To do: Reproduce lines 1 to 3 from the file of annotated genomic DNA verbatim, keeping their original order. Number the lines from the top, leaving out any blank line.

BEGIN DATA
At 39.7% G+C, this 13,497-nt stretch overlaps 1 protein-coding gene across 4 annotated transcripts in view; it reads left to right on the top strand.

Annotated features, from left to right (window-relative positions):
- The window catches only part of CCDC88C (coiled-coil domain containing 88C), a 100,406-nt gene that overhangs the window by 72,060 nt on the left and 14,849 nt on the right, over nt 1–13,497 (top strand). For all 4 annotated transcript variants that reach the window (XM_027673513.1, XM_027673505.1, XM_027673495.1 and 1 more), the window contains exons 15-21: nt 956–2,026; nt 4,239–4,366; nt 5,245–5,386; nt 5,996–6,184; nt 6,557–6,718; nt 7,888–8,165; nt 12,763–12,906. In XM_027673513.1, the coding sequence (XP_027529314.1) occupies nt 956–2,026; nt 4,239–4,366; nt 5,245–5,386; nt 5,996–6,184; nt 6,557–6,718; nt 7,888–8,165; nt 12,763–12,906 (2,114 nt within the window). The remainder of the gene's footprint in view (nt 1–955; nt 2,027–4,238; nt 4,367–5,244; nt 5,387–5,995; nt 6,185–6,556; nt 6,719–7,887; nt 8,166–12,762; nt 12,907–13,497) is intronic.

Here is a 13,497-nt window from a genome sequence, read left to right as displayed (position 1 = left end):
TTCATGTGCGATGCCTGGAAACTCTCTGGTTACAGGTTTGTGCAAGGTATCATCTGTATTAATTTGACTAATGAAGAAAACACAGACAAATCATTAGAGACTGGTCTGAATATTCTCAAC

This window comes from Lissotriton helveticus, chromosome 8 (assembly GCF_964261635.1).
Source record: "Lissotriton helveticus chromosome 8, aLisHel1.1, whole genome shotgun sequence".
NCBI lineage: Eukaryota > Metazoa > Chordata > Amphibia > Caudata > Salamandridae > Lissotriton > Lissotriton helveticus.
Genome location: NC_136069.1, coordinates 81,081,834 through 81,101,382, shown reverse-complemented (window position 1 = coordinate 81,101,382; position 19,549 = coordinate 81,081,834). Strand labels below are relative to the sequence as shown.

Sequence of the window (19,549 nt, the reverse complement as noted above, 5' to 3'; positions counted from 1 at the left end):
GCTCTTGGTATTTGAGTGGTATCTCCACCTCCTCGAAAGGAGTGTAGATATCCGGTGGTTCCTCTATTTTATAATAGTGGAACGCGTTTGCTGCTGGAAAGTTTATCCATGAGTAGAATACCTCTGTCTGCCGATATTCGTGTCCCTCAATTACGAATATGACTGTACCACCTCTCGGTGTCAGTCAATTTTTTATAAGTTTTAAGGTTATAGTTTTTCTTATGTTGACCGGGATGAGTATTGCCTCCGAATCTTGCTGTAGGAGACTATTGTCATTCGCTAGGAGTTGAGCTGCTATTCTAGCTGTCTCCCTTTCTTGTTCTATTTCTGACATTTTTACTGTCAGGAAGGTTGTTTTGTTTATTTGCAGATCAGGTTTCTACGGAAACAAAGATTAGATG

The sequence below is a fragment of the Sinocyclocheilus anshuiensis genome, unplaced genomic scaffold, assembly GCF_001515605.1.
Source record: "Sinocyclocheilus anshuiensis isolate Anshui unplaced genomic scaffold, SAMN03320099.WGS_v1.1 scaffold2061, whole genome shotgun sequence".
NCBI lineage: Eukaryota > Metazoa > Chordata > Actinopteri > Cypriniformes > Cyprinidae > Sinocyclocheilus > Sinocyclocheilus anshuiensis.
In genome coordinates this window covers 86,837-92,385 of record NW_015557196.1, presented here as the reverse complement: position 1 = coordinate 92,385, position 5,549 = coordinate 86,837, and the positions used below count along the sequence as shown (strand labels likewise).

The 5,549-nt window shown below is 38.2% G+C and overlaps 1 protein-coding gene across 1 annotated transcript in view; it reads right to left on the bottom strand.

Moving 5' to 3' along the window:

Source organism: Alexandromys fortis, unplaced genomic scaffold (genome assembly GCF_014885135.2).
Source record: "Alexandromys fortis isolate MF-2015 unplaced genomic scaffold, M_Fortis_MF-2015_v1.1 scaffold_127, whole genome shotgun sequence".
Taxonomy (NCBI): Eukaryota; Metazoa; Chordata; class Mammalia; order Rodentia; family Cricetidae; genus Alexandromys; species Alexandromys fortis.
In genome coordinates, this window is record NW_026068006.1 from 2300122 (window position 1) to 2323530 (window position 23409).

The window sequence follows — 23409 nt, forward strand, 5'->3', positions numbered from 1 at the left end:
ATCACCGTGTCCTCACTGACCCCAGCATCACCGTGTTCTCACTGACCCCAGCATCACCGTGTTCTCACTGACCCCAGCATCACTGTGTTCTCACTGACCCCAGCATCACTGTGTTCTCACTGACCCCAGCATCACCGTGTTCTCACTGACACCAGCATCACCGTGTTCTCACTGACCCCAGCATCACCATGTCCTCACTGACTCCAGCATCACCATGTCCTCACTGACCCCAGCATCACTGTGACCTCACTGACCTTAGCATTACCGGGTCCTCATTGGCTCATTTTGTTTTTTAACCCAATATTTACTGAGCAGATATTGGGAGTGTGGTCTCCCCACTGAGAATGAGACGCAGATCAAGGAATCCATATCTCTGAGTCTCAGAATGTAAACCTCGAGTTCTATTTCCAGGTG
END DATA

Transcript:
At 39.7% G+C, this 13,497-nt stretch overlaps 1 protein-coding gene across 4 annotated transcripts in view; it reads left to right on the top strand.

Annotated features, from left to right (window-relative positions):
- The window catches only part of CCDC88C (coiled-coil domain containing 88C), a 100,406-nt gene that overhangs the window by 72,060 nt on the left and 14,849 nt on the right, over nt 1–13,497 (top strand). For all 4 annotated transcript variants that reach the window (XM_027673513.1, XM_027673505.1, XM_027673495.1 and 1 more), the window contains exons 15-21: nt 956–2,026; nt 4,239–4,366; nt 5,245–5,386; nt 5,996–6,184; nt 6,557–6,718; nt 7,888–8,165; nt 12,763–12,906. In XM_027673513.1, the coding sequence (XP_027529314.1) occupies nt 956–2,026; nt 4,239–4,366; nt 5,245–5,386; nt 5,996–6,184; nt 6,557–6,718; nt 7,888–8,165; nt 12,763–12,906 (2,114 nt within the window). The remainder of the gene's footprint in view (nt 1–955; nt 2,027–4,238; nt 4,367–5,244; nt 5,387–5,995; nt 6,185–6,556; nt 6,719–7,887; nt 8,166–12,762; nt 12,907–13,497) is intronic.